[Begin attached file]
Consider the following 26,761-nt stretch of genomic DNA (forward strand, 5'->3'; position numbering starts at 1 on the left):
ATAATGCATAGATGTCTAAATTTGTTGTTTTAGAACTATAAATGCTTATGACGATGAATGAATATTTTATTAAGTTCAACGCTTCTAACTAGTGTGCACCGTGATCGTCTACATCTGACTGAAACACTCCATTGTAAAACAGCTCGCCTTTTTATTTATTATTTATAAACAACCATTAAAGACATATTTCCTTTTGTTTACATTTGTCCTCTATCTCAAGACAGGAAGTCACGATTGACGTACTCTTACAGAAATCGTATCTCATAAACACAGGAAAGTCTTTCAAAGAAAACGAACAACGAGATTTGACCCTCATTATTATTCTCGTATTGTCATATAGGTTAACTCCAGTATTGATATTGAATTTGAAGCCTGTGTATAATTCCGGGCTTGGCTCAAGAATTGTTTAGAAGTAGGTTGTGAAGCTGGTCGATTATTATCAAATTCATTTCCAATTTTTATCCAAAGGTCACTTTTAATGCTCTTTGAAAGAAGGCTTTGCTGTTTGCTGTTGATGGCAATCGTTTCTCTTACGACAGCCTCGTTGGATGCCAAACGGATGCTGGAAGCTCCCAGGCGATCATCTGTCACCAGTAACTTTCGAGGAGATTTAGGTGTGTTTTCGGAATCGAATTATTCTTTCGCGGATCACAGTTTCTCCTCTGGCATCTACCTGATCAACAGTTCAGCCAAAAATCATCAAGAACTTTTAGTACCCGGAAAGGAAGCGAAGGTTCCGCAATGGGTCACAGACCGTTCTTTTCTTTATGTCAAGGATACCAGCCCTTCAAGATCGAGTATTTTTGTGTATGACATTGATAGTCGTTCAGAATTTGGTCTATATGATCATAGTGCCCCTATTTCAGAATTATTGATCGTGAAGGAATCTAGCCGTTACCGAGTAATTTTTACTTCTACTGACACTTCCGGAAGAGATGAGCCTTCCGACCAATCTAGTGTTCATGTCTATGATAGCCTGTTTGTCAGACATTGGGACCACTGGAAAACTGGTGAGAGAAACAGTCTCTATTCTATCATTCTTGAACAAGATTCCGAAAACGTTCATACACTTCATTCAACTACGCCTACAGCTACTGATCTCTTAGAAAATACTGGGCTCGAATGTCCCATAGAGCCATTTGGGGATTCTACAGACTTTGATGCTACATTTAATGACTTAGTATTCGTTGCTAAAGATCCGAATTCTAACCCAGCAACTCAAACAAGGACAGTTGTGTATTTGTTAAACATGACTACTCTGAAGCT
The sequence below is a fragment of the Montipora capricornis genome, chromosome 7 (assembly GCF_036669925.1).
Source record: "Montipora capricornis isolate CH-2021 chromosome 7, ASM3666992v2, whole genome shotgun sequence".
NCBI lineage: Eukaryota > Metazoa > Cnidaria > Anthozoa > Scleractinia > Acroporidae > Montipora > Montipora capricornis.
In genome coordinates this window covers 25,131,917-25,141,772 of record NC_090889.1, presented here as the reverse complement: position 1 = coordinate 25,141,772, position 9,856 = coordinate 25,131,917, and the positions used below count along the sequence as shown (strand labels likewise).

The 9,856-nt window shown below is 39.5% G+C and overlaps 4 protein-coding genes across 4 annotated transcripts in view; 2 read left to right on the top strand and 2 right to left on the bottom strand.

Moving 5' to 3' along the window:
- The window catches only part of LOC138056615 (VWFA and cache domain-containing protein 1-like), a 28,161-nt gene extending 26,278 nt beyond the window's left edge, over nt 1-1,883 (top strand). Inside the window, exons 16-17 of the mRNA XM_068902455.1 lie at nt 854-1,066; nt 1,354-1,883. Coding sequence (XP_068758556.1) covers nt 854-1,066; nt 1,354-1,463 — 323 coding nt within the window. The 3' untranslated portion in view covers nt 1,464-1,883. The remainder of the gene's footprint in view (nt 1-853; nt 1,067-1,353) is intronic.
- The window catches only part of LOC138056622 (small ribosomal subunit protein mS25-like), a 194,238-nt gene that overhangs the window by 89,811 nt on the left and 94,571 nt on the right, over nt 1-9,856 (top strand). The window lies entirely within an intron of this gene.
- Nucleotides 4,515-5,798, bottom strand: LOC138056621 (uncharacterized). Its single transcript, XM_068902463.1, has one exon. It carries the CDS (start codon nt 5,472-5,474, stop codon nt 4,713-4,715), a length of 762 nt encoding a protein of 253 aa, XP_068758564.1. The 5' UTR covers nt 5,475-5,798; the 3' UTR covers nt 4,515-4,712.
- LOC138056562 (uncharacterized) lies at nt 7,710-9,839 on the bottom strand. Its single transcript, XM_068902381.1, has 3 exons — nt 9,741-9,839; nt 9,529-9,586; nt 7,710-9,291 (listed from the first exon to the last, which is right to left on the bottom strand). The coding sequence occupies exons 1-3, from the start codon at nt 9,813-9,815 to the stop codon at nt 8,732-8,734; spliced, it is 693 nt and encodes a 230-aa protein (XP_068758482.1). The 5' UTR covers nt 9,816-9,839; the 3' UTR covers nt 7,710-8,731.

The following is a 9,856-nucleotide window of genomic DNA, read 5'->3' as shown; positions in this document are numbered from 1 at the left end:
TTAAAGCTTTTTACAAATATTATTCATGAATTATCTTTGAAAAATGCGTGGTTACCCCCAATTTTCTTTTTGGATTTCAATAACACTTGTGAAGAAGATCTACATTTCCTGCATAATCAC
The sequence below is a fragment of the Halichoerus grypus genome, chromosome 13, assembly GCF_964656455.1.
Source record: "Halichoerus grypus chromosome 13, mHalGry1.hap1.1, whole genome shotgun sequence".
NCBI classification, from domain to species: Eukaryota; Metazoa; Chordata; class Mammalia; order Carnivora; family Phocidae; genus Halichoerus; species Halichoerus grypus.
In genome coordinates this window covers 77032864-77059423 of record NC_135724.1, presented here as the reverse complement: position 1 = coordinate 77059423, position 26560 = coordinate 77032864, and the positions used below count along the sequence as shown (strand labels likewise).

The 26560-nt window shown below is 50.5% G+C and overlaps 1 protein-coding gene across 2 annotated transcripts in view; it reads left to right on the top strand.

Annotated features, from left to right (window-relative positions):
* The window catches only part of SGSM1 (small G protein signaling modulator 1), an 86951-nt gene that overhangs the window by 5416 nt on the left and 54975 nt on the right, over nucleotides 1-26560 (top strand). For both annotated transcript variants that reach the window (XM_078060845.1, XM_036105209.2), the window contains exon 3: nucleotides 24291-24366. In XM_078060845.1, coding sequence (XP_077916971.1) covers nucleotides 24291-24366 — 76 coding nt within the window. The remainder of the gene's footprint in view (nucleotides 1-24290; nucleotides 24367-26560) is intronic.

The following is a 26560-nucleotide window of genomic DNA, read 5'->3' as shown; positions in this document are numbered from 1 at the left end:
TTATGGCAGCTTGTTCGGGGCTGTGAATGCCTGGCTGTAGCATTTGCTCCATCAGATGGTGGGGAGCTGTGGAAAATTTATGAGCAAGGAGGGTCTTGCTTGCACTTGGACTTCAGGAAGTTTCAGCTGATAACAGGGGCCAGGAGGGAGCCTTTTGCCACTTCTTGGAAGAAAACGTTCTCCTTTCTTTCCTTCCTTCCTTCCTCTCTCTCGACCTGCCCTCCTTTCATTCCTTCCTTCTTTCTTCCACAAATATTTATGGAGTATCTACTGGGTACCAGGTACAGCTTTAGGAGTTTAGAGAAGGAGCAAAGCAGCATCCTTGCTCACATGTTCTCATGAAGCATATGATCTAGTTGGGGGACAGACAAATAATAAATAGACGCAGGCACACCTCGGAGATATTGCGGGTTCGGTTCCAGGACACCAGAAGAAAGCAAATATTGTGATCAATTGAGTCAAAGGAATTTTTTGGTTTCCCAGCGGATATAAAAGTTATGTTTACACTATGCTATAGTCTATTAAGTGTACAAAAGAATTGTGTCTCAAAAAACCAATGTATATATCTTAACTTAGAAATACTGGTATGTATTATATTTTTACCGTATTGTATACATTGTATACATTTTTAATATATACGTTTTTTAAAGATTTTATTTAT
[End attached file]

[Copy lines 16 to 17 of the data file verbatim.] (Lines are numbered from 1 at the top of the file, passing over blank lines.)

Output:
Source record: "Halichoerus grypus chromosome 13, mHalGry1.hap1.1, whole genome shotgun sequence".
NCBI classification, from domain to species: Eukaryota; Metazoa; Chordata; class Mammalia; order Carnivora; family Phocidae; genus Halichoerus; species Halichoerus grypus.